Football: Derby take to the slow road

Derbyshire 355 and 130-5 Somerset 361

DERBYSHIRE HAVE surprised a good many people, themselves probably included, with some of their performances in the County Championship this season; but the magic proved elusive yesterday and, as a result, much remains to be done to deny Somerset victory here today.

Not everything has gone according to plan for anybody in this match. For instance, on a close cropped pitch designed to help the slower bowlers, no spinner has taken any of the 25 wickets to fall so far.

For all that, the pitch appears to be getting slower and lower, and Somerset's game plan, built around a typically disciplined century by Peter Bowler, was no doubt based on leaving themselves as little as possible to do in the fourth innings.

It never quite came to fruition. While Bowler dropped anchor for a chance- less 414 minutes in the obdurate way that used to endear him to the locals as a Derbyshire opener, Michael Burns made a purposeful 72 and Rob Turner a sensible 45, but no-one else kept Bowler company for long.

The ball, when it turned at all, did so only slowly for the two relatively inexperienced spinners, Ian Blackwell and Simon Lacey. Batsmen were usually able to adjust comfortably. But, by bowling 62 overs between them for only 132 runs, this pair did a valuable job for their side.

So, too, did the two medium fast bowlers Paul Aldred and Andrew Harris, who are both currently playing probably with more than half an eye on their future in the game. Deservedly they picked up five wickets apiece, and their ability to move the old ball around, plus the pitch's lack of pace, probably influenced Derbyshire into not claiming a new one.

Aldred, perhaps helped by a change of pace as well as movement, plucked a high return catch from over his head from Turner. Importantly, he then won a leg-before decision against Bowler, who had faced 373 balls and hit 18 fours and a six with few moments of worry. Somerset looked vulnerable at both ends after that.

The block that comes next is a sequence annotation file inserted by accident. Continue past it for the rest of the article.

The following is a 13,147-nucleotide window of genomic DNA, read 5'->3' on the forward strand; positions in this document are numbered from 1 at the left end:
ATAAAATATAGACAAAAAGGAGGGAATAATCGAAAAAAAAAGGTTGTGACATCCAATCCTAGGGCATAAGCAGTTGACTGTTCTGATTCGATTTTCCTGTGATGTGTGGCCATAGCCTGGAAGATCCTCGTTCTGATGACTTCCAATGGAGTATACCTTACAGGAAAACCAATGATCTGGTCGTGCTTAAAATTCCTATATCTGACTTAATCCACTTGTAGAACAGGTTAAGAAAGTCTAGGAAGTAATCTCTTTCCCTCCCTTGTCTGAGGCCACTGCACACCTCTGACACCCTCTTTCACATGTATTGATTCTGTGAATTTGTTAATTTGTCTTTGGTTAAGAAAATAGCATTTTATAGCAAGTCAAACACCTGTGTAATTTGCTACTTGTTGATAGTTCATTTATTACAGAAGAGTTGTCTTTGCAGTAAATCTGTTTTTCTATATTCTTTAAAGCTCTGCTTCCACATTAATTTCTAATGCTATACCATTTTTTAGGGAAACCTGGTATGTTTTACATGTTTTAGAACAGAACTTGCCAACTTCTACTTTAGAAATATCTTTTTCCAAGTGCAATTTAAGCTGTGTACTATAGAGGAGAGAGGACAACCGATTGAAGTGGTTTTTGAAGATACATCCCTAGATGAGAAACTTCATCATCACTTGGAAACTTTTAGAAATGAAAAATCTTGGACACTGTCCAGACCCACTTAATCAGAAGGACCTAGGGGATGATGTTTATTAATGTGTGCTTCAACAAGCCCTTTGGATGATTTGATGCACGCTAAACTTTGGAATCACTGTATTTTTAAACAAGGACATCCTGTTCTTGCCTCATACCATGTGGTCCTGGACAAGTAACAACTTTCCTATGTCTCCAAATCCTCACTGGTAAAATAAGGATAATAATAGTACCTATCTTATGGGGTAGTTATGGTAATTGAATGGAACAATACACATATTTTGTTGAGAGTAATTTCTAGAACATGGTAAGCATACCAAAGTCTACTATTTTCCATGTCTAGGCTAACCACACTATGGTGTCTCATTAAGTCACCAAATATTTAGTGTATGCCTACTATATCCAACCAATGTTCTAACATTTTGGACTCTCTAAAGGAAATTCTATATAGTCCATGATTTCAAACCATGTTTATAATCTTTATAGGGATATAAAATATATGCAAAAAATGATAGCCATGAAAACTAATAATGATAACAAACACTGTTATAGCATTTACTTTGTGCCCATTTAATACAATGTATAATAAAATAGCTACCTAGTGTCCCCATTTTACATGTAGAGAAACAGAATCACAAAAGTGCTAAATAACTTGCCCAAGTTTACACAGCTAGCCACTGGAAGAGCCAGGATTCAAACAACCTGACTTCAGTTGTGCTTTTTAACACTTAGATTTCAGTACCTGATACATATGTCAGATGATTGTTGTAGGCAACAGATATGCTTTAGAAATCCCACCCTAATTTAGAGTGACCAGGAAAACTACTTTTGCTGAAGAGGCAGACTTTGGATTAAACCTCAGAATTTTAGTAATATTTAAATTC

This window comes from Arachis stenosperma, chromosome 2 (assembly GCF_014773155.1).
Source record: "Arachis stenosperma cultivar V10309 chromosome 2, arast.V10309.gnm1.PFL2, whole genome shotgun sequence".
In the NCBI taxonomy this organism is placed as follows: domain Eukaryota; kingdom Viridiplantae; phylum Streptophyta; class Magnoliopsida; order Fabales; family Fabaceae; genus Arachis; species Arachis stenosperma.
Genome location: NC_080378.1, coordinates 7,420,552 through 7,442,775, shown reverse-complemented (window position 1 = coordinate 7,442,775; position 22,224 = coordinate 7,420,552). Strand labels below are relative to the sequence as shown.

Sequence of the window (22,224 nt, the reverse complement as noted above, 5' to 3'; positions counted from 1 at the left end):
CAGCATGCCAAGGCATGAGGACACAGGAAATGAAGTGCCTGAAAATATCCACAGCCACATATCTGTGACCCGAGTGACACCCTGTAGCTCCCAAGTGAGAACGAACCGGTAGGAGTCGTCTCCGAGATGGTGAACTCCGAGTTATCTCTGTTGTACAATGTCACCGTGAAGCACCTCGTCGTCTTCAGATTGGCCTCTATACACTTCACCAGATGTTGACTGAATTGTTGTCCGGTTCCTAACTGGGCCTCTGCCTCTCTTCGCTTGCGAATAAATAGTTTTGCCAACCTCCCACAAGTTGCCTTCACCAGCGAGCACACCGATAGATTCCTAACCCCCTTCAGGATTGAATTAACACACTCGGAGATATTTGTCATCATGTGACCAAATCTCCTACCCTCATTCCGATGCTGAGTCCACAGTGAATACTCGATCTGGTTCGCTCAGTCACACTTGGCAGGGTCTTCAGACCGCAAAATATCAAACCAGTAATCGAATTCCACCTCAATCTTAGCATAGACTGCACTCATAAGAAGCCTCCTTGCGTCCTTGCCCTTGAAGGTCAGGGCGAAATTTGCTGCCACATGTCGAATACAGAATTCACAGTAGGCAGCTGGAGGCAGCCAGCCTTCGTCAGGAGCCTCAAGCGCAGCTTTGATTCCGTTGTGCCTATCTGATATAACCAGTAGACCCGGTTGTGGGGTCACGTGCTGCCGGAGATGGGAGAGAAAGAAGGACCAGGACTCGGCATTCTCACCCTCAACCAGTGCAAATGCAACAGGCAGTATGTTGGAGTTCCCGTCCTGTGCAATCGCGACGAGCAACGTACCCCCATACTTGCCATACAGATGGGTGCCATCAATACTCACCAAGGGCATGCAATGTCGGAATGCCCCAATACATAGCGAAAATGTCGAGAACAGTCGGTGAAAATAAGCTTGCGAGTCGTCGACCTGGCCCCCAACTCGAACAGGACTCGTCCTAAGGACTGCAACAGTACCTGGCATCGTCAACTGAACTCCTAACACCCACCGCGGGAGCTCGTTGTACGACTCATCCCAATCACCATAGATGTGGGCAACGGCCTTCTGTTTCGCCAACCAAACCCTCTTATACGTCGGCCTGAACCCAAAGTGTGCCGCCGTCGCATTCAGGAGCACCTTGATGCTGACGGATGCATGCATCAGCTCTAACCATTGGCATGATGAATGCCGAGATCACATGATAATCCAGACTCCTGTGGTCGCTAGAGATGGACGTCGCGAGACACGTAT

But so, too, did Derbyshire. Michael Slater is going through one of those spells in which every mistake (and not only his) proves crucial. He was well caught at slip trying to pull a ball from Andrew Caddick that was too straight for the stroke and bounced into the bargain.

Matt Bulbeck's late movement caught Adrian Rollins flat footed on the crease and Steve Titchard contributed something of a collector's item when he offered no stroke to Keith Parsons and lost not his off but his leg stump. Paul Jarvis, dealing in swinging yorkers, posed major problems at the other end and Blackwell and Karl Krikken were relieved to get through unscathed.

Suggested Topics
Have you tried new the Independent Digital Edition apps?
Caption competition
Caption competition
Latest stories from i100
Daily Quiz
SPONSORED FEATURES
Independent Dating
and  

By clicking 'Search' you
are agreeing to our
Terms of Use.

Career Services
iJobs Job Widget
iJobs General

Recruitment Genius: Senior Environmental Adviser - Maternity Cover

£37040 - £43600 per annum: Recruitment Genius: The UK's export credit agency a...

Recruitment Genius: CBM & Lubrication Technician

£25000 - £27500 per annum: Recruitment Genius: This company provides a compreh...

Recruitment Genius: Care Worker - Residential Emergency Service

£16800 - £19500 per annum: Recruitment Genius: Would you like to join an organ...

Recruitment Genius: Senior Landscaper

£25000 - £28000 per annum: Recruitment Genius: In the last five years this com...

Day In a Page